Welcome to my blog. If you live in Surrey and birding is your obsession (to get out of bed at some ridiculously early time of the morning, no matter what the weather, to go and look at birds isn't normal behaviour, believe me) and you're still a bit of a novice (like me) then, hopefully, this blog is for you.

Wednesday 29 December 2010


The waiting is finally over.

It's time to find out who took the honours this year. Before I start, I would just like to thank everyone I have met on my travels during this past 12 months. It has been memorable on so many fronts and everyone has contributed into making 2010 the best year for me as a bone fide birder. Special thanks go to Graham James, for all his help and encouragement when I've needed it, and also to Johnny Allan, without whose assistance I wouldn't have seen half the unusual birds in Surrey that I eventually did.

My 2010 Surrey list (which includes Spelthorne, but maybe won't in future years) has ended on 164 bird species. Not bad, I guess, for a first effort. It could have been a lot more but events out of my control have meant I am unable to get to the London Wetland Centre at Barnes this week to see one or two Bittern, or to Beddington in the hope of catching sight of an Iceland or Caspian Gull. I also managed to miss many other birds this year - particularly recently - including Lesser Spotted Woodpecker, Brambling, Velver Scoter and Mediterranean Gull.

I'm not sure what my targets will be in 2011. Perhaps I'll stick more to my local patch, but then I could go full-steam ahead for another Surrey, or South East England, year list. It probably depends on how January and February pan out.

So, without further waffle, here are the awards.

In alphabetical order, the nominees are:
Johnny Allan - Beddington Sewage Farm
David Campbell - Canons Farm
Gordon Hay - Holmethorpe Sand Pits
Rich Horton - Tice's Meadow
Graham James - Holmethorpe Sand Pits

The winner is:
Graham James
Congratulations to Graham, who has seen 123 different bird species at Holmethorpe this year. While his mate and fellow Holmethorpe lister Gordon Hay saw ten more than him, no-one is more dedicated to his local patch than Graham, who also runs the excellent Holmethorpe blog which is so useful for anyone interested in visiting the site.

The nominations are:
Barnes WWT
Beddington Sewage Farm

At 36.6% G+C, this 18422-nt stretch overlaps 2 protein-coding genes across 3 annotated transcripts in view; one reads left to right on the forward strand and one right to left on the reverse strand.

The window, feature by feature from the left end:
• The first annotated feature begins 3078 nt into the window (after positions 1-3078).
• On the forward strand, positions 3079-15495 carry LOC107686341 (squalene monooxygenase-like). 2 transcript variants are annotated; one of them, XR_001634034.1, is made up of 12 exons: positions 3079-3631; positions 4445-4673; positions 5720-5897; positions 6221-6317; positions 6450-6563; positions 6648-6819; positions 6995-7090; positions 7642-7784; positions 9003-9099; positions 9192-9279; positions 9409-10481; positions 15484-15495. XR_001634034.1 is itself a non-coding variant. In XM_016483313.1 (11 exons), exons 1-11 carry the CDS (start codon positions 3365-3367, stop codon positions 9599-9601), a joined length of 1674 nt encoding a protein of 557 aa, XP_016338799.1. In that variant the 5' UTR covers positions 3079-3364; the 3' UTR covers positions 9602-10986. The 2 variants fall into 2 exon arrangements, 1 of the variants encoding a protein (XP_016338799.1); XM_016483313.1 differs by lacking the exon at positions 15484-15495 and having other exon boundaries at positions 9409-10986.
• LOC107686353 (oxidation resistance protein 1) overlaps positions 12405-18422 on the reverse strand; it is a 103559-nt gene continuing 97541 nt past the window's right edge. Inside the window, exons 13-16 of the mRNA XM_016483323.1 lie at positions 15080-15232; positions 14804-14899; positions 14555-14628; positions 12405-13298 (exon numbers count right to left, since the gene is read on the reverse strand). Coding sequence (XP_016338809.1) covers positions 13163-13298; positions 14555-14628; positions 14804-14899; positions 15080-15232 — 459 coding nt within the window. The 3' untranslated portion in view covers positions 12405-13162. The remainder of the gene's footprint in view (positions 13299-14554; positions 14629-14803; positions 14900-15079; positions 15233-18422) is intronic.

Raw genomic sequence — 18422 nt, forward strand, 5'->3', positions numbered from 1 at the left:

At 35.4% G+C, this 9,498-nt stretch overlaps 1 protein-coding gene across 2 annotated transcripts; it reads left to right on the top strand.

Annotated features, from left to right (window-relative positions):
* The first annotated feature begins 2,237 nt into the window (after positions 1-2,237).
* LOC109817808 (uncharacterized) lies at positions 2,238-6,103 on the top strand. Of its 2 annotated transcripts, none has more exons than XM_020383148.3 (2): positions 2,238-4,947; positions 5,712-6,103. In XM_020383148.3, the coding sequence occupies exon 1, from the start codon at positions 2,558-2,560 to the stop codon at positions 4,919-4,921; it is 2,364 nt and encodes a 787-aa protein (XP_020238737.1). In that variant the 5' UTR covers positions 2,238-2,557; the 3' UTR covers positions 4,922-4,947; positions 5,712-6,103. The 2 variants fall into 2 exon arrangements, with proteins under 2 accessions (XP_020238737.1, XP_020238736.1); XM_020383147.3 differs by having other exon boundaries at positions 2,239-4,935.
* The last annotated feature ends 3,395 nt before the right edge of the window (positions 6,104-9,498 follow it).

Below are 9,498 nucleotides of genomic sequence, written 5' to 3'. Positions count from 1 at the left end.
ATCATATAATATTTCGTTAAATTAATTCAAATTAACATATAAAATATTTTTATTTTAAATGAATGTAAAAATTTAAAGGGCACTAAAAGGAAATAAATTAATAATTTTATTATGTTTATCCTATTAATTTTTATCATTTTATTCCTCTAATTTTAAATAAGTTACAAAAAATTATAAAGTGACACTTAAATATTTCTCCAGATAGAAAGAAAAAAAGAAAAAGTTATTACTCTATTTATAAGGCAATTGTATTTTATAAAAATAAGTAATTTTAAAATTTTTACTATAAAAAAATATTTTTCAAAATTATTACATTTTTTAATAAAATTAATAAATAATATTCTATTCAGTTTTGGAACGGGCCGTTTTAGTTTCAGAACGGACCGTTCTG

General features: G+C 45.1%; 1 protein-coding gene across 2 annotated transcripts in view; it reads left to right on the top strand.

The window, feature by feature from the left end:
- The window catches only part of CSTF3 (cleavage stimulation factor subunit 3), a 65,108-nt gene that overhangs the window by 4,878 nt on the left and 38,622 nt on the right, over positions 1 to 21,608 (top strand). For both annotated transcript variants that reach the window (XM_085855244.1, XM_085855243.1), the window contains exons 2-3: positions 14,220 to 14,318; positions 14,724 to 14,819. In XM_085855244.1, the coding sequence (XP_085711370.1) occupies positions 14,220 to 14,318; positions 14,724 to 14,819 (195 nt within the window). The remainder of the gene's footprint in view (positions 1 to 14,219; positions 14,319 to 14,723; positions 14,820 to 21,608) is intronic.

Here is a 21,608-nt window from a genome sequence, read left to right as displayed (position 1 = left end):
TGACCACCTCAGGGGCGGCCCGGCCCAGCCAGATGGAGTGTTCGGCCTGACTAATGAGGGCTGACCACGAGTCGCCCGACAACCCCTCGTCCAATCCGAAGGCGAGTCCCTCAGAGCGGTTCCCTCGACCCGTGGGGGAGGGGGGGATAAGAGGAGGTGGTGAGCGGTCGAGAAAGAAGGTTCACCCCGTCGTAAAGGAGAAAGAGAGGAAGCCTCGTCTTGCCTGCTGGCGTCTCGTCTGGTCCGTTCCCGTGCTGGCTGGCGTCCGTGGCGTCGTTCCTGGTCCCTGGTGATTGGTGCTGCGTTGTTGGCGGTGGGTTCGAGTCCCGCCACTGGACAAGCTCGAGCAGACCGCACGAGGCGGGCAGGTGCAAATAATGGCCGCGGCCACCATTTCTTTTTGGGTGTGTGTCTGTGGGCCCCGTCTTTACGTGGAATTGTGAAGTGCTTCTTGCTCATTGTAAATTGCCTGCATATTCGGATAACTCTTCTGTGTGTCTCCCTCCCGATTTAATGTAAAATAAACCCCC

Canons Farm
Holmethorpe Sand Pits
Tice's Meadow

The winner is:
Beddington Sewage Farm
Congratulations to Beddington and all the team there. It's a remarkable site, so close to the concrete urban mass that is Croydon. Never a place to go for a holiday, unless you like landfill sites and plenty of mud when it rains, but the birds love it. A great deal of work goes into making Beddington such a bird haven, notably from Peter Alfrey, Johnny Allan, Mark Spicer, Kevin Guest, Roger Browne and plenty of other birding nutcases who have spent more hours than I care to count staring out across the scrapes and gazing endlessly at the sky looking out for unusual birds. Some of the birds this year include Pacific Golden Plover, Snow Bunting, Lapland Bunting, Common Crane, Pectoral Sandpiper and Short-eared Owl. Oh, and about a trillion Gulls (the lads actually counted them all).

The nominations are:
Common Crane
Ferruginous Duck
Lapland Bunting
Pacific Golden Plover
Red-backed Shrike
Spotted Crake

The the winner is:
Couldn't be anything else really. Never has a bird been written about so often or its arrival anticipated with so much excitement as the Waxwings of 2010. The numbers to have crossed the North Sea have been huge this year, so much so that Rare Bird Alert demoted them for scarce to uncommon from December 13 for the rest of the winter. And although it took them a while to migrate down from the north and east into Surrey, they certainly made themselves noticed. Such a beautiful bird, with plenty of character - everyone loves a Waxwing, even if it personally took me more than ten attempts to see one. After that, of course, I saw them all the time - even from my living room window. We can't predict when the next Waxwing invasion will be, so it's a case of making the most of their visit now.